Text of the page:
The Israeli nongovernmental organization Breaking the Silence is in its second month of an international advocacy tour to France, Canada, the United Nations and the United States, including five appearances this week in the Bay Area. A central purpose is to promote its book, “Our Harsh Logic,” which has already been translated into English, Swedish, German, French and Dutch.
Breaking the Silence, an NGO that collects what it calls testimonies from Israeli soldiers, gained notoriety in Israel for its allegations of “war crimes” and “violations of international law” committed by Israeli armed forces. The primary message given to foreign audiences is, in the words of one member, “We are the oppressors … We are creating the terror against us, basically.”
The numerous appearances outside of Israel are a significant investment of resources and funds for Breaking the Silence. But this begs a number of questions: Who funds the trips? Is this tour of any value? Who benefits from the frequent appearances before audiences outside of Israel? Who responds when their claims are false?
Governments such as the European Union, Spain and Norway and foundations such as the New Israel Fund support Breaking the Silence’s mission: “to expose the Israeli public to the routine situations of everyday life in the Occupied Territories … pushing Israeli society to face the reality whose creation it has enabled.” Certainly, then, Breaking the Silence donors are not getting their money’s worth, as this mission cannot be fulfilled on American college campuses and in the propaganda forum known as the U.N. Committee on the Exercise of the Inalienable Rights of the Palestinian People.
And what about audiences, who hear about a book full of “testimonies” from Israeli soldiers purporting to show that Israeli self-defense measures are pretexts for “terrorizing” Palestinians? They, too, are being misinformed.
NGO Monitor’s detailed analysis of the book shows that Breaking the Silence tailored the anecdotal and unverifiable accounts of low-ranking soldiers to fit a predetermined conclusion that Israeli policy is the “intimidation, instilling of fear, and indiscriminate punishment of the Palestinian population.” In fact, many testimonies contradict this harsh claim, explicitly noting that incidents of individual misconduct were opposed and punished by officers.
Audiences, then, are hearing personal political perspectives on the Arab-Israeli conflict, and not the unfiltered words of ordinary Israelis.
Breaking the Silence also has contributed to polarization on college campuses. At U.C. Berkeley, the Jewish Student Union denied membership to J Street U, in part because it hosted an appearance by Breaking the Silence representatives. As noted by a Jewish student leader at Berkeley, “the effect of bringing a public event like [Breaking the Silence] is detrimental to the image of Israel on our campus.”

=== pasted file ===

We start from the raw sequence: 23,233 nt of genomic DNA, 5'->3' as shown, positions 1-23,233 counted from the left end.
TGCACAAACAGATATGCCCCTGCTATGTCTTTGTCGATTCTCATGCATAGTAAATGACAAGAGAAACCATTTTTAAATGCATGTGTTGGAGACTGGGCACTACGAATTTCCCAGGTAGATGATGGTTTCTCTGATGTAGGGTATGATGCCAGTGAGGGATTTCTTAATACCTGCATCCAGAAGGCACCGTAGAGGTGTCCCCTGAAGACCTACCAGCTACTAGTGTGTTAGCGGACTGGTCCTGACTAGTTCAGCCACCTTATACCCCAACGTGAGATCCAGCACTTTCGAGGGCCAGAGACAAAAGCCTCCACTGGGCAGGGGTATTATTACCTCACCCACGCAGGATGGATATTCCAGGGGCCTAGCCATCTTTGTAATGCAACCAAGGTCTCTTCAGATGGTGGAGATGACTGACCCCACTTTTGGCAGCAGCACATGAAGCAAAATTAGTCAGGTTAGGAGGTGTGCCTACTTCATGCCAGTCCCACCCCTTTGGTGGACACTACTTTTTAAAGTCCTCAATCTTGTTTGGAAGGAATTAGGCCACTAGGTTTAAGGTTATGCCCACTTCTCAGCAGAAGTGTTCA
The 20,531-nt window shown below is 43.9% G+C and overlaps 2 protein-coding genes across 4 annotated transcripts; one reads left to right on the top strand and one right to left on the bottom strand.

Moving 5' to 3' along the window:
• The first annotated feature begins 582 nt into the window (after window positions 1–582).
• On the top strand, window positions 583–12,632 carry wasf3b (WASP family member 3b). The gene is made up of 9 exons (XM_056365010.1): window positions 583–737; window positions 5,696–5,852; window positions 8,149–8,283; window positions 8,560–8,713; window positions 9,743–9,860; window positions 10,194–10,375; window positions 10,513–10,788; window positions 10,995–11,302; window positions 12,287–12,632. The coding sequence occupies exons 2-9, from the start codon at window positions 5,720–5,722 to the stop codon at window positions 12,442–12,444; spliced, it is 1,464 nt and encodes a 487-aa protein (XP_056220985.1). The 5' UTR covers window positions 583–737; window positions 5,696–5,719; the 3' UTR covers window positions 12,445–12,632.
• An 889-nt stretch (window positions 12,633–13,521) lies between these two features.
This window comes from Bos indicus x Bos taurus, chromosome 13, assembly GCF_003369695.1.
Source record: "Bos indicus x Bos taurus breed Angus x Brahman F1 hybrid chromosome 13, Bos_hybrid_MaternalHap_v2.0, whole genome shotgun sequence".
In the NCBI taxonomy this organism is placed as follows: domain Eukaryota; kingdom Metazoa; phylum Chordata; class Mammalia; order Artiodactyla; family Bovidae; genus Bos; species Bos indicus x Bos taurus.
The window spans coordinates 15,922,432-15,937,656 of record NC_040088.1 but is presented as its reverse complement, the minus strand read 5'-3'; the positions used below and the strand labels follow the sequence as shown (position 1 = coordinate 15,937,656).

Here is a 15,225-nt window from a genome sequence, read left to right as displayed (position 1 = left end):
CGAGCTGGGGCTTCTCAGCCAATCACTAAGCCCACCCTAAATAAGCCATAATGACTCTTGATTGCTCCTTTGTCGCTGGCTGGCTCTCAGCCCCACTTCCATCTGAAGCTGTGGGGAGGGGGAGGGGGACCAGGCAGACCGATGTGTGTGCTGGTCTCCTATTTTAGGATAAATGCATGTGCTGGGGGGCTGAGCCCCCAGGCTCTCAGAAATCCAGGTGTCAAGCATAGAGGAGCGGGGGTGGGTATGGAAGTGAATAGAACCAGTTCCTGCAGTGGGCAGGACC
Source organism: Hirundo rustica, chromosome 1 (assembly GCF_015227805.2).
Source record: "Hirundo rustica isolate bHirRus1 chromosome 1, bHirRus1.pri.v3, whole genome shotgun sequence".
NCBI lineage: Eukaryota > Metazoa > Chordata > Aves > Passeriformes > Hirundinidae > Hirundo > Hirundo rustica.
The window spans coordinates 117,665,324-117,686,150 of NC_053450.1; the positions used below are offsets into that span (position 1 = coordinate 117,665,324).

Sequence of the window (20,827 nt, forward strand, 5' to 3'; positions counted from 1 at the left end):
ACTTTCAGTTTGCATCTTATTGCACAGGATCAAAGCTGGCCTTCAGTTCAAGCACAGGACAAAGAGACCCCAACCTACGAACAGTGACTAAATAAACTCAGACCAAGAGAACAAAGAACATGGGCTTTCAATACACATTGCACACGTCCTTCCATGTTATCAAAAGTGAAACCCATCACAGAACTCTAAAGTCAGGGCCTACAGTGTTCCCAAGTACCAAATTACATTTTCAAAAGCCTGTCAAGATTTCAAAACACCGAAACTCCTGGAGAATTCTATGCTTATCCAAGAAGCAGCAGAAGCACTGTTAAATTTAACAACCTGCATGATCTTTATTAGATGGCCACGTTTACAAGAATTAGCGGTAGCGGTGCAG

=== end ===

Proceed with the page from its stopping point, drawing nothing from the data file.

There are, however, two groups that benefit from the international tours.
The first is Breaking the Silence itself, whose leaders and members are frustrated by their marginal role in the Israeli democratic debate. In contrast, they find receptive audiences in European capitals, U.N. forums and college campuses. Instead of the difficult task of addressing Israelis who usually have firsthand experience with the Israeli army, Breaking the Silence can “convince” audiences with no understanding of day-to-day Israeli realities. So instead of being ignored, they are the center of attention.
The second and more disturbing winners are the pro-Palestinian propagandists who use Breaking the Silence to support their demonization of Israel and of the legitimacy of Jewish sovereign equality.
These include the virulently anti-Israel U.N. Committee on the Exercise of the Inalienable Rights of the Palestinian People, mentioned earlier, which hosted a “special event” with Breaking the Silence on Oct. 21 as part of its wider campaign. Or the Iranian regime’s Press TV, which broadcast excerpts from the Breaking the Silence presentation.
There is also the Palestinian deputy representative to the U.N., who reportedly urged Breaking the Silence “to do more speaking engagements, particularly in the United States.” And diplomats from the United Arab Emirates and Pakistan, neither of which recognizes Israel, attended a Breaking the Silence session in 2011.
In a similar vein, Jewish Voice for Peace, which promotes boycott, divestment and sanctions, and which seeks to drive a wedge within the American Jewish community over support for Israel, is co-sponsoring a Breaking the Silence event at Kehilla Community Synagogue in Piedmont on Saturday, Nov. 23.
The problems here are not only the venues, but also the message. As an Israeli organization, Breaking the Silence can choose to foment international pressure on Israel by associating with leaders of the demonization movement.
If Breaking the Silence and those who support it do not want to be seen as
hypocritical, they should be honest about the complexities facing the Israeli army and end their international demonization campaign.
Naftali Balanson is managing editor of NGO Monitor (www.ngo-monitor.org), a Jerusalem-based research organization.
Former IDF commander Yehuda Shaul of Breaking the Silence speaks at 6 p.m. Friday, Nov. 22 at Congregation Sherith Israel in San Francisco and 7 p.m. Saturday, Nov. 23 at Kehilla Community Synagogue in Piedmont. See calendar for details.